Apple Eying Home Automation, Its Patents Reveal

Last Updated Sep 22, 2010 12:38 PM EDT

Last week, a number of new patent applications from Apple (AAPL) came to light. Taken together, they only further the notion that Apple wants to automate homes and even small businesses, making iOS devices central to consumer lives in virtually everything they do.

I first mentioned Apple's interest in home automation back in June. There's a reason Steve Jobs has kept the Apple TV product going for so long, even though it has a small number of users, particularly if you compare it to an iPad or iPhone. But now it looks as though the new version will also run iOS.

Then there was a patent titled Wireless home and office appliance management and integration. The patent, which Apple first filed as a provisional patent in 2004, discusses an essential problem in home electronics: a cacophony of manufacturers, functions, and user interfaces. Think of how many different remotes many people have. Except, the patent extends far beyond entertainment electronics. It mentions music and television, yes, but also lighting, dishwashers, and even hot tubs. A "PDA" becomes the remote.

Out of 11 patent applications last week, some described how third-party devices could receive data wirelessly from iOS systems:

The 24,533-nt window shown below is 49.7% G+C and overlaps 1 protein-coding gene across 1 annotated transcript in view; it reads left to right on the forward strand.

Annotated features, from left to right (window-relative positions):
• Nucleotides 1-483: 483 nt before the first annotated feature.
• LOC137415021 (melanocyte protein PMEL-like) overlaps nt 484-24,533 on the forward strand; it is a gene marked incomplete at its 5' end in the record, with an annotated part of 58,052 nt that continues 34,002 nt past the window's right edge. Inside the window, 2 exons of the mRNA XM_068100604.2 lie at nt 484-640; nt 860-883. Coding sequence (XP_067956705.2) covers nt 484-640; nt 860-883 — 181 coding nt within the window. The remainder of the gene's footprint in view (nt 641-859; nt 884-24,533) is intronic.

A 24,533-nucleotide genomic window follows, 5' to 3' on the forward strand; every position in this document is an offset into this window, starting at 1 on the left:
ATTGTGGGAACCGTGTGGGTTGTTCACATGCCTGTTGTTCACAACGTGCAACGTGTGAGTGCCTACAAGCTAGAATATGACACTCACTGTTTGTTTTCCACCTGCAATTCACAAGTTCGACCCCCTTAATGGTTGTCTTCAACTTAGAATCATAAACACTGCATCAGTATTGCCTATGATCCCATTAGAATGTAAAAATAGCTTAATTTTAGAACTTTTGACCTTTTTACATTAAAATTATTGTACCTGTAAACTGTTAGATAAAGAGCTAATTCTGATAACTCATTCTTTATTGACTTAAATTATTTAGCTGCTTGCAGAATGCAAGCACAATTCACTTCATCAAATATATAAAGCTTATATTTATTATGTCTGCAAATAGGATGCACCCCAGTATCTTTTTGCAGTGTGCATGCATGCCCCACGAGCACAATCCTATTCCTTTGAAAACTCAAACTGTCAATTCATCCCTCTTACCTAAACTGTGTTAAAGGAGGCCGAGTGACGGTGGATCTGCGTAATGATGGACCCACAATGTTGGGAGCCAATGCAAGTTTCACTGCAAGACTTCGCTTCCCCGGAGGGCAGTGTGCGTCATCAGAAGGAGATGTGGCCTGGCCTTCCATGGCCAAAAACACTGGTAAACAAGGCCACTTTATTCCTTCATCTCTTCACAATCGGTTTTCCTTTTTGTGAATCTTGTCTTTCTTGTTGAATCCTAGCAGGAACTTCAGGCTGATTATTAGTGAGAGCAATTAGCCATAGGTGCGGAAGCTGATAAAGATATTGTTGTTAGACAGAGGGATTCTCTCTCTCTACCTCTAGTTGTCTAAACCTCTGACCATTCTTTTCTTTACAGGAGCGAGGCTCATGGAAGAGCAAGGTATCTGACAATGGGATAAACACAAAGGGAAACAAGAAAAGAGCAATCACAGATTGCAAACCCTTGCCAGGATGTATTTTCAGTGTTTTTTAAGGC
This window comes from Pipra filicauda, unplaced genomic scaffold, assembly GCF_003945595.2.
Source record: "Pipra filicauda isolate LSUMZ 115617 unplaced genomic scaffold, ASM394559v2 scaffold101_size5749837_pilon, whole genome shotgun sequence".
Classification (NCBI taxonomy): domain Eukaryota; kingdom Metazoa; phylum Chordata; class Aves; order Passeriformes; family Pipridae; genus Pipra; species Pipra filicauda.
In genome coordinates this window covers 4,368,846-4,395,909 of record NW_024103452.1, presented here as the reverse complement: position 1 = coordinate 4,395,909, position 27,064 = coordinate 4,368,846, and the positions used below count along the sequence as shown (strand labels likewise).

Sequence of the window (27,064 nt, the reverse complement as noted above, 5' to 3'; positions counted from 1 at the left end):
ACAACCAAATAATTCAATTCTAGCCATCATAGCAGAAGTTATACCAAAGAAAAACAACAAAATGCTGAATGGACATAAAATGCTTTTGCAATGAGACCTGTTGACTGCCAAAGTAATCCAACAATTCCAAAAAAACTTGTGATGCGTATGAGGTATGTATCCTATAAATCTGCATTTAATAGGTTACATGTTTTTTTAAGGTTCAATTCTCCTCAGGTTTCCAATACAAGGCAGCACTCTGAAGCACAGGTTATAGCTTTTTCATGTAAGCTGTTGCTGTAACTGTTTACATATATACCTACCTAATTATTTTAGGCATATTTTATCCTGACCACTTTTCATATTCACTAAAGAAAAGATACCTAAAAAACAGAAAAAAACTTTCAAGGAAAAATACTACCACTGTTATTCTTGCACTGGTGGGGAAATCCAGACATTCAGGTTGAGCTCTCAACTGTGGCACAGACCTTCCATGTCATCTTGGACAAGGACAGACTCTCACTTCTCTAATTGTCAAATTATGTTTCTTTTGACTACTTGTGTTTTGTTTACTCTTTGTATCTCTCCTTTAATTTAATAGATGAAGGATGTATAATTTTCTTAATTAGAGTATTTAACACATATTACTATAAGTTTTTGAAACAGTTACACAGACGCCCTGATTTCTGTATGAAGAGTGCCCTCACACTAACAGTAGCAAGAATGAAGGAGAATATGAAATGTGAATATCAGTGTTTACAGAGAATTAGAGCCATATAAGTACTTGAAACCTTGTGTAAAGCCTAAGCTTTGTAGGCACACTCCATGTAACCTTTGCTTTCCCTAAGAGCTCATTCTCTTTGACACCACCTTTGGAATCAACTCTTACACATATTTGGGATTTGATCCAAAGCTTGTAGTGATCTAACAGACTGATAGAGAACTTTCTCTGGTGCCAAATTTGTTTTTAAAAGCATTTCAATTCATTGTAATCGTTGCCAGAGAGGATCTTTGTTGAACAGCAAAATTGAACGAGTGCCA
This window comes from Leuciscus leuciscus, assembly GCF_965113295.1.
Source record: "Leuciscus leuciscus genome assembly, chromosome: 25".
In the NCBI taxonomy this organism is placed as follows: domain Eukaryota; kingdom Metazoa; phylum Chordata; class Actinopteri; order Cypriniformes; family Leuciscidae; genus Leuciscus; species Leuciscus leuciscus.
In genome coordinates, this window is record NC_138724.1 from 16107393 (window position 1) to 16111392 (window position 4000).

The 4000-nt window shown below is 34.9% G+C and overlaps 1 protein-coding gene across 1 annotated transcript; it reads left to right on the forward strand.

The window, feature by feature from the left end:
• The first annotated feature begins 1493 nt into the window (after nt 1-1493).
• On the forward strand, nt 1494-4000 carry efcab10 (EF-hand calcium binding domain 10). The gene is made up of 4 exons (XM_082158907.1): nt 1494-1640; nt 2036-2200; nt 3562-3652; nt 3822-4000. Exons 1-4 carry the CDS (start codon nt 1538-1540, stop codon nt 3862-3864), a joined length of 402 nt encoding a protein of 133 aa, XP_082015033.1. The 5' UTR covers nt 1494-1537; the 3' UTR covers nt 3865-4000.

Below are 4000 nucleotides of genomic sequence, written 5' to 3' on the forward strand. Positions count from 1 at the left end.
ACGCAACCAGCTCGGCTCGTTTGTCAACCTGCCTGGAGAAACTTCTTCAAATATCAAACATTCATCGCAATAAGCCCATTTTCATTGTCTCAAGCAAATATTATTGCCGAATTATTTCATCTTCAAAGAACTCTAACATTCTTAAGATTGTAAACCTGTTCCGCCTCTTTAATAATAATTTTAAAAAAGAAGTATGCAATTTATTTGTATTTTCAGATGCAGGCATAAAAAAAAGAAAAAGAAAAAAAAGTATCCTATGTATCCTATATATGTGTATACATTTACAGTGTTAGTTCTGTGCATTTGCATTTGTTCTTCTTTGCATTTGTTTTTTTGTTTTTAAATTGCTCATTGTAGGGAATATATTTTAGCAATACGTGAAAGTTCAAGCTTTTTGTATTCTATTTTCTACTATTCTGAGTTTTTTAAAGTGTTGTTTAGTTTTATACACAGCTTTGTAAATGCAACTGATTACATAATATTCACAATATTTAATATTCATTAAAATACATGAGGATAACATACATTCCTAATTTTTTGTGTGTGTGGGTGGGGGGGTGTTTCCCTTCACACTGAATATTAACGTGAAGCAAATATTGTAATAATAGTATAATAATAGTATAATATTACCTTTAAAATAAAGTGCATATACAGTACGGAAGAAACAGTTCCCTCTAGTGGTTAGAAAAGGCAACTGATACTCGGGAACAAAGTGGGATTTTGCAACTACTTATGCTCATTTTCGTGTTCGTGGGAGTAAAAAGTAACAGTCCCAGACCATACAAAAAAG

The applications include references to multiple potential external accessories that could communicate with a device like an iPhone. Many of them have already been established with the forthcoming AirPlay standard, including external speaker systems, video players and other multimedia devices.Some, however, suggest Apple's short-range wireless capabilities could expand to new areas, including home appliances (like a refrigerator or dishwasher), exercise equipment, security systems, home or office automation, cameras, user input devices (a mouse or game controller are mentioned), measurement device, medical devices, or automobiles and automobile accessories (like a car stereo system).
The third-party aspect, which would allow iOS gear to connect to devices that Apple didn't make, is key. There is simply no way that Apple could begin to make cars, refrigerators, home security systems, or exercise equipment. But it doesn't need to if it can connect to and control all of it.

Related: Image: Flickr user Ian Muttoo, CC 2.0.
  • Erik Sherman On Twitter»

    Erik Sherman is a widely published writer and editor who also does select ghosting and corporate work. The views expressed in this column belong to Sherman and do not represent the views of CBS Interactive. Follow him on Twitter at @ErikSherman or on Facebook.

Comments